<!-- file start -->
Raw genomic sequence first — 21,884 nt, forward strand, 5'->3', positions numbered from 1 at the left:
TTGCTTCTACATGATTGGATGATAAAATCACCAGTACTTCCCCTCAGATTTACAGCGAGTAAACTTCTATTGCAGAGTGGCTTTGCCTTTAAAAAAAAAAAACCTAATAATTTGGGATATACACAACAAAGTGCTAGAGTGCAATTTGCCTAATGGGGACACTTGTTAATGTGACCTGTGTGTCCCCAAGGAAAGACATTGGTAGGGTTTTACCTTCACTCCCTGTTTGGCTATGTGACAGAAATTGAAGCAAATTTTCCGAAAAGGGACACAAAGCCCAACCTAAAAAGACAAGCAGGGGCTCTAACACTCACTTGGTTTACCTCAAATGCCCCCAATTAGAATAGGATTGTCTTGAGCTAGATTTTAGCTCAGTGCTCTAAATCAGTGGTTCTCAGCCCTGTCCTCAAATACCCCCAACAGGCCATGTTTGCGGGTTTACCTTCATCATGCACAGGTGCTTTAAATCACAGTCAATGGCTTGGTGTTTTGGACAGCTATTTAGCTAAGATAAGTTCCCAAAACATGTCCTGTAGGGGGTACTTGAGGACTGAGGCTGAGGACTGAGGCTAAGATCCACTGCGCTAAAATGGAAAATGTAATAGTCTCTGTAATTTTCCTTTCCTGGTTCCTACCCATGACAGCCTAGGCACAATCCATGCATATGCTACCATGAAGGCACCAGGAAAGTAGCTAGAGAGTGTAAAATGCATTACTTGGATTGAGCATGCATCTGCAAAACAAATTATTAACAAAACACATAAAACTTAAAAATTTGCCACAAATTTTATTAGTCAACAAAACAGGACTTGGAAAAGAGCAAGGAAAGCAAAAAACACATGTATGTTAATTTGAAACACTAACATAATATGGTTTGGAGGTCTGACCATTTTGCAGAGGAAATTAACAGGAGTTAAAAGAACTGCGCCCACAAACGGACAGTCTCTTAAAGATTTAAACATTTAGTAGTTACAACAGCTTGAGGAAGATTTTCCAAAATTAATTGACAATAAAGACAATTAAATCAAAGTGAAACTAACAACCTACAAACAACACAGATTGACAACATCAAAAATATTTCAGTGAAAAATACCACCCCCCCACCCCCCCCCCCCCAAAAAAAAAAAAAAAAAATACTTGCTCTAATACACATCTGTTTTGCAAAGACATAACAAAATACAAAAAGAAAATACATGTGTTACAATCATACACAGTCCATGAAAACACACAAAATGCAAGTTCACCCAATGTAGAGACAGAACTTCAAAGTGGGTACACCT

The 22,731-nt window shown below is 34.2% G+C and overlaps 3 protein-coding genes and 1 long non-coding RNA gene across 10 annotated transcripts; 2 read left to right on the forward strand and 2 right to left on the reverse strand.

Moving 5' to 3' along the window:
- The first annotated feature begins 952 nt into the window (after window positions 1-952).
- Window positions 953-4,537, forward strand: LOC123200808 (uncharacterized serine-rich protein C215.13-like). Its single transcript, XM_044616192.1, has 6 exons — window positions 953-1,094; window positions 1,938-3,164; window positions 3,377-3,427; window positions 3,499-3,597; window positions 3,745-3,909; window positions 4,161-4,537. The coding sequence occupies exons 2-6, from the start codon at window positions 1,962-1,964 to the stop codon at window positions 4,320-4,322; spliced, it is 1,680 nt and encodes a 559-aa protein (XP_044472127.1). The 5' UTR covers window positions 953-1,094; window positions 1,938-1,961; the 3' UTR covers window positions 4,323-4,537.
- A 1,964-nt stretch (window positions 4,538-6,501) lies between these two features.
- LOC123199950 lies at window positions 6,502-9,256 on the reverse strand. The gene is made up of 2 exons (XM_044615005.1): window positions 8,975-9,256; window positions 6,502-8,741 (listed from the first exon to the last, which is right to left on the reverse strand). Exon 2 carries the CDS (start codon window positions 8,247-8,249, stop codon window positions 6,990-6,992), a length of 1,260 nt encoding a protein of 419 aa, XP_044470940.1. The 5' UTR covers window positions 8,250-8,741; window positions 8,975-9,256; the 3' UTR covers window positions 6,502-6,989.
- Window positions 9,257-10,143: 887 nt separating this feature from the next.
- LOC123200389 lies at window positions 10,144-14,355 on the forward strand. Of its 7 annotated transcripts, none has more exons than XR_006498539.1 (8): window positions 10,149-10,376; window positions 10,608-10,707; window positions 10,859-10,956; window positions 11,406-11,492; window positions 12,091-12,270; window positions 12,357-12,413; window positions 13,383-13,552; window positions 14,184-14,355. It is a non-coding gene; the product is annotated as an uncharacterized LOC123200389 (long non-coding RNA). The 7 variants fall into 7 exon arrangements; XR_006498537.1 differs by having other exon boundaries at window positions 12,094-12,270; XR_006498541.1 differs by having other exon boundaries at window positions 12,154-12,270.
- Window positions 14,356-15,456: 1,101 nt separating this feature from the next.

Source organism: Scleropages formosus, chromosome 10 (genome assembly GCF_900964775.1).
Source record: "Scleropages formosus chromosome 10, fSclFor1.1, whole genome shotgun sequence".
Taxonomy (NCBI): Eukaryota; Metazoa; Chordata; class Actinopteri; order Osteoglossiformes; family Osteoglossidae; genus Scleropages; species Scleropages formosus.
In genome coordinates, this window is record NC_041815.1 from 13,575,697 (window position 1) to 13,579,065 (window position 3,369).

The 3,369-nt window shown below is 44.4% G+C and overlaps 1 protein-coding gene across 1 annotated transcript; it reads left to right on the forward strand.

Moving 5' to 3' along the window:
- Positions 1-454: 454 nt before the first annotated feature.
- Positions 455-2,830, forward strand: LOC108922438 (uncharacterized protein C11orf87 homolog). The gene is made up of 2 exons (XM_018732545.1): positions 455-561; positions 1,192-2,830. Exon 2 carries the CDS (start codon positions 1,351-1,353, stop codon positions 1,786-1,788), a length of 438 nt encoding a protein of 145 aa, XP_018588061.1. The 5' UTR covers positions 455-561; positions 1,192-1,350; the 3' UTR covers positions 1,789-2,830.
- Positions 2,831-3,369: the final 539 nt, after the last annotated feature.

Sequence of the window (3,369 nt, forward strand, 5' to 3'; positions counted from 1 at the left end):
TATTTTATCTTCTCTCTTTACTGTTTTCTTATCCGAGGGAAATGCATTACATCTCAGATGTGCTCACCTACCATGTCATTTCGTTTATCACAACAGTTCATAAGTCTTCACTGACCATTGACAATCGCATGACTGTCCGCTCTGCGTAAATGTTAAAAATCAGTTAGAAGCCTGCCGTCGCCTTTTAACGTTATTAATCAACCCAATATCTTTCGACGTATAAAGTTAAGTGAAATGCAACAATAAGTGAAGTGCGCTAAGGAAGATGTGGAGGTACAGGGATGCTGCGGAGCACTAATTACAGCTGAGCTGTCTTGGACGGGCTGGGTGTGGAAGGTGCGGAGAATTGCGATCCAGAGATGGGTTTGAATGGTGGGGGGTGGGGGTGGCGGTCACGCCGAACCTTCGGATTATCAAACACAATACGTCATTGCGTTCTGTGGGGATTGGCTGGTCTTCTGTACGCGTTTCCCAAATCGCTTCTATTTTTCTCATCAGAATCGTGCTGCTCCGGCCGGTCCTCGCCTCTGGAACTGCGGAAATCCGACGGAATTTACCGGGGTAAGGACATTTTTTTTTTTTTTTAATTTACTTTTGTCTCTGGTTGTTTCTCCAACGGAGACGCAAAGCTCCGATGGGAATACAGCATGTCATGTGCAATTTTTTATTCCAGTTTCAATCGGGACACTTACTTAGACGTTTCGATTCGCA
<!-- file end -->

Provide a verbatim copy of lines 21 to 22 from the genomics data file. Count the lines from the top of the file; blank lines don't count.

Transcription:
Sequence of the window (3,369 nt, forward strand, 5' to 3'; positions counted from 1 at the left end):
TATTTTATCTTCTCTCTTTACTGTTTTCTTATCCGAGGGAAATGCATTACATCTCAGATGTGCTCACCTACCATGTCATTTCGTTTATCACAACAGTTCATAAGTCTTCACTGACCATTGACAATCGCATGACTGTCCGCTCTGCGTAAATGTTAAAAATCAGTTAGAAGCCTGCCGTCGCCTTTTAACGTTATTAATCAACCCAATATCTTTCGACGTATAAAGTTAAGTGAAATGCAACAATAAGTGAAGTGCGCTAAGGAAGATGTGGAGGTACAGGGATGCTGCGGAGCACTAATTACAGCTGAGCTGTCTTGGACGGGCTGGGTGTGGAAGGTGCGGAGAATTGCGATCCAGAGATGGGTTTGAATGGTGGGGGGTGGGGGTGGCGGTCACGCCGAACCTTCGGATTATCAAACACAATACGTCATTGCGTTCTGTGGGGATTGGCTGGTCTTCTGTACGCGTTTCCCAAATCGCTTCTATTTTTCTCATCAGAATCGTGCTGCTCCGGCCGGTCCTCGCCTCTGGAACTGCGGAAATCCGACGGAATTTACCGGGGTAAGGACATTTTTTTTTTTTTTTAATTTACTTTTGTCTCTGGTTGTTTCTCCAACGGAGACGCAAAGCTCCGATGGGAATACAGCATGTCATGTGCAATTTTTTATTCCAGTTTCAATCGGGACACTTACTTAGACGTTTCGATTCGCA